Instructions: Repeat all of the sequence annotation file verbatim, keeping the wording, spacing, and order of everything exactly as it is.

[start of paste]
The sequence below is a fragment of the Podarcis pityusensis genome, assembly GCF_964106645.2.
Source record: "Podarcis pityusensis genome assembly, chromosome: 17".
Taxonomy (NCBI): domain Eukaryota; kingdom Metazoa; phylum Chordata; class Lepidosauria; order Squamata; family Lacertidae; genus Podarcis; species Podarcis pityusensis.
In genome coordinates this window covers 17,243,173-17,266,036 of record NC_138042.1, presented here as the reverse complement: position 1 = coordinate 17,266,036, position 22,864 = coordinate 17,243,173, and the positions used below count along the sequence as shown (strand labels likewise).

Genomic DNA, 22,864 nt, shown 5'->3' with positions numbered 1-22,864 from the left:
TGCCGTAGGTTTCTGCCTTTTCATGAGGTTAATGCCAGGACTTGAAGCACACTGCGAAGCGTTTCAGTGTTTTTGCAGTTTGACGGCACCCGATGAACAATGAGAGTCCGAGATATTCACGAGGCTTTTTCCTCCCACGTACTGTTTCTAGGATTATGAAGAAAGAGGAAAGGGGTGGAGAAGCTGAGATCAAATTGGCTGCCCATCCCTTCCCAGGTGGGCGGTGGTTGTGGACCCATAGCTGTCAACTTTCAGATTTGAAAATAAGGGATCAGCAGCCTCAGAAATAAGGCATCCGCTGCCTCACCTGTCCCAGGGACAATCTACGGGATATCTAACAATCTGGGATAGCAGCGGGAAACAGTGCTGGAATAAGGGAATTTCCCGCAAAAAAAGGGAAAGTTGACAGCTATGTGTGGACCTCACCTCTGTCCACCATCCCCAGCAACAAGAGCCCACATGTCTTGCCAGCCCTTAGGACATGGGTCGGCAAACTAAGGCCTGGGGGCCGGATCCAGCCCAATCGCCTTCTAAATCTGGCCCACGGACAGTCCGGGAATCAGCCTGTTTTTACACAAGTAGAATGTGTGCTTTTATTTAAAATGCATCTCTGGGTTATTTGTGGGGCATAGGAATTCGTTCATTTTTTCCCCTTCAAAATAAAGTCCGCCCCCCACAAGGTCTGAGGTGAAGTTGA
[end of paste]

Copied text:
The sequence below is a fragment of the Podarcis pityusensis genome, assembly GCF_964106645.2.
Source record: "Podarcis pityusensis genome assembly, chromosome: 17".
Taxonomy (NCBI): domain Eukaryota; kingdom Metazoa; phylum Chordata; class Lepidosauria; order Squamata; family Lacertidae; genus Podarcis; species Podarcis pityusensis.
In genome coordinates this window covers 17,243,173-17,266,036 of record NC_138042.1, presented here as the reverse complement: position 1 = coordinate 17,266,036, position 22,864 = coordinate 17,243,173, and the positions used below count along the sequence as shown (strand labels likewise).

Genomic DNA, 22,864 nt, shown 5'->3' with positions numbered 1-22,864 from the left:
TGCCGTAGGTTTCTGCCTTTTCATGAGGTTAATGCCAGGACTTGAAGCACACTGCGAAGCGTTTCAGTGTTTTTGCAGTTTGACGGCACCCGATGAACAATGAGAGTCCGAGATATTCACGAGGCTTTTTCCTCCCACGTACTGTTTCTAGGATTATGAAGAAAGAGGAAAGGGGTGGAGAAGCTGAGATCAAATTGGCTGCCCATCCCTTCCCAGGTGGGCGGTGGTTGTGGACCCATAGCTGTCAACTTTCAGATTTGAAAATAAGGGATCAGCAGCCTCAGAAATAAGGCATCCGCTGCCTCACCTGTCCCAGGGACAATCTACGGGATATCTAACAATCTGGGATAGCAGCGGGAAACAGTGCTGGAATAAGGGAATTTCCCGCAAAAAAAGGGAAAGTTGACAGCTATGTGTGGACCTCACCTCTGTCCACCATCCCCAGCAACAAGAGCCCACATGTCTTGCCAGCCCTTAGGACATGGGTCGGCAAACTAAGGCCTGGGGGCCGGATCCAGCCCAATCGCCTTCTAAATCTGGCCCACGGACAGTCCGGGAATCAGCCTGTTTTTACACAAGTAGAATGTGTGCTTTTATTTAAAATGCATCTCTGGGTTATTTGTGGGGCATAGGAATTCGTTCATTTTTTCCCCTTCAAAATAAAGTCCGCCCCCCACAAGGTCTGAGGTGAAGTTGA